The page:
Studies in Britain, representing temperate climates of the world, suggest temperatures have an important role in the flight phenology of aphids. The first migratory period appeared to be more strongly correlated with winter temperature than summer temperature for most of the prevalent aphid species. Warm winters will probably lead to advances in the first migratory period and large intervals between the adjacent migratory periods. The study indicates climate change will lead to more frequent and severe attacks of many aphid species and the virus diseases they transmit (Zhou et al., 1996).

Armyworms

Economic infestations of armyworms in many parts of the world have revealed that precipitation is the primary factor influencing pest populations. However, temperature and the availability of weather transport systems were the most important climatic factors governing pest abundance (Pair and Westbrook, 1995; Rose, Dewhurst, and Page, 1995; Tucker, 1994; Stewart, Layton, and Williams, 1996).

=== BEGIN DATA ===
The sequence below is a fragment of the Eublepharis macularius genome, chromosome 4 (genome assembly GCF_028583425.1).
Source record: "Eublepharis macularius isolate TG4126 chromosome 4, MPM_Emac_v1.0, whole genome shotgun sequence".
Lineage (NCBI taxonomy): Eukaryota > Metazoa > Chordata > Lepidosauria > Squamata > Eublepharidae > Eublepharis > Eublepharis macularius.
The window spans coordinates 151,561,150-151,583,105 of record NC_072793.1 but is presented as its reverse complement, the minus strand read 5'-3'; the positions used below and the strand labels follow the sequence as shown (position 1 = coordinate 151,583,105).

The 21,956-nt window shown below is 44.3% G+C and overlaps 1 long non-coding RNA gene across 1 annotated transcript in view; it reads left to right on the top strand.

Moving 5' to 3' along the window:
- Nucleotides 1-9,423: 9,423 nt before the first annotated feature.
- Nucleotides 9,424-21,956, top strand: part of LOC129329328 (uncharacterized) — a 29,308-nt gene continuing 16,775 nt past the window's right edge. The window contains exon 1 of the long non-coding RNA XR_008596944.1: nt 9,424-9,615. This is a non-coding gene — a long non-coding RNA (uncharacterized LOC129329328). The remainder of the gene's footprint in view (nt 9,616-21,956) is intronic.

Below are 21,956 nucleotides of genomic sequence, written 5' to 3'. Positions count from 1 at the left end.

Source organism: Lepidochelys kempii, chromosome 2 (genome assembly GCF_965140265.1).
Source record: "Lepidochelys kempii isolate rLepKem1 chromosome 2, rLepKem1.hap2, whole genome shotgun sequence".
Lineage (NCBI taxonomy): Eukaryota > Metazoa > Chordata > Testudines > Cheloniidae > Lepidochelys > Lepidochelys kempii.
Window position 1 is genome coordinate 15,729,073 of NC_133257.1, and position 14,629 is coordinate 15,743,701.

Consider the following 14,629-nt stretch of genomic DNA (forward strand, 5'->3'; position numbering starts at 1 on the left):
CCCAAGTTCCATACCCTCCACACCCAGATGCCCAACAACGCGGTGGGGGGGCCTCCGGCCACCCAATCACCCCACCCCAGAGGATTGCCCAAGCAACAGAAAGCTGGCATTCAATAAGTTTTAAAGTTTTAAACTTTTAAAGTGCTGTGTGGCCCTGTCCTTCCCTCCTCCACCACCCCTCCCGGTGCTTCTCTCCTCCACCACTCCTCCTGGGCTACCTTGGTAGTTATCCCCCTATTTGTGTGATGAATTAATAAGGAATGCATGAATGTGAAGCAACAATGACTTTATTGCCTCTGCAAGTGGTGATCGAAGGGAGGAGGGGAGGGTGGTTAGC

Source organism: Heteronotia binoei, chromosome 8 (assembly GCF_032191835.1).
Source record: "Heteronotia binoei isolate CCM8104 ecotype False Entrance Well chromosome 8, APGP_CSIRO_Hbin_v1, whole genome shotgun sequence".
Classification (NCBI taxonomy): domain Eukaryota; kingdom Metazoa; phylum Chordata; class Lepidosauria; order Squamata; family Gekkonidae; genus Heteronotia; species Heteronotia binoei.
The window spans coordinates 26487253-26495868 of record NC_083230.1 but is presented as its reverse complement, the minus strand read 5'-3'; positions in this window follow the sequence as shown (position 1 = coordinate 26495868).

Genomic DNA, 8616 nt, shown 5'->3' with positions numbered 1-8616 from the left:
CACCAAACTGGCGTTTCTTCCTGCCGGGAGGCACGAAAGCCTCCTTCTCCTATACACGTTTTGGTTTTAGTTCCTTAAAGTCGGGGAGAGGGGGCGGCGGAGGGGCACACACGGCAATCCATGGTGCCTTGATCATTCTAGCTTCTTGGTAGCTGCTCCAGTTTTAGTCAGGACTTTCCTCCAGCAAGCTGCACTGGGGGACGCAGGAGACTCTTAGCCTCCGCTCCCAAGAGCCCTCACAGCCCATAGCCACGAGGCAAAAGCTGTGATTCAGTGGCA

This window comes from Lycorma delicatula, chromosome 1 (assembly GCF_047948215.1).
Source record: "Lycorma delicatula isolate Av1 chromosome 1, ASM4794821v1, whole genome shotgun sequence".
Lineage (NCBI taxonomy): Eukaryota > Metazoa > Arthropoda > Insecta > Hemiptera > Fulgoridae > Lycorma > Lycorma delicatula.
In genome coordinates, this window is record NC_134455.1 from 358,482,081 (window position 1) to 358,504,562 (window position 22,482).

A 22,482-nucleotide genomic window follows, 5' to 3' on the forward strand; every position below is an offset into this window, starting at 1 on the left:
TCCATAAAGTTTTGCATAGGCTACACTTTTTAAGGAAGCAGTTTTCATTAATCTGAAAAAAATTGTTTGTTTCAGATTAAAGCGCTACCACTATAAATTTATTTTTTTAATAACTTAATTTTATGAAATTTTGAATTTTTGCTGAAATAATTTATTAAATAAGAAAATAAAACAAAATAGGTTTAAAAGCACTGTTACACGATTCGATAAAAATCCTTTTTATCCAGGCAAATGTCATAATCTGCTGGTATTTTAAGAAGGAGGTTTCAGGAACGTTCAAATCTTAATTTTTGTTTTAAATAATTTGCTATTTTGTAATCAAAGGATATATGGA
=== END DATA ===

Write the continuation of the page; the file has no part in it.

Findings from studies in Africa (Rose, Dewhurst, and Page, 1995) show that the onset of the first outbreaks of an epidemic is caused by oviposition at high density by S. exempta concentrated by wind convergence at storm outflows. The sources of these insects seem to be low-density populations, which survive from one season to the next at sites receiving unseasonal rainfall. Some areas in Tanzania and Kenya are particularly prone to early outbreaks that are potentially critical for the initiation of a subsequent spread of outbreaks downwind throughout eastern Africa. These areas have low and erratic rainfall and are near the first rising land inland from the coast. Below-average rainfall prior to the development of outbreaks increases the probability of their occurrence. Their subsequent spread is enhanced by storms downwind, which concentrate insects in flight, and by sunshine during larval development. Persistent wet weather reduces the spread of outbreaks. Seasons with many outbreaks often had rainstorms separated by dry periods during the rainy seasons.

Grasshoppers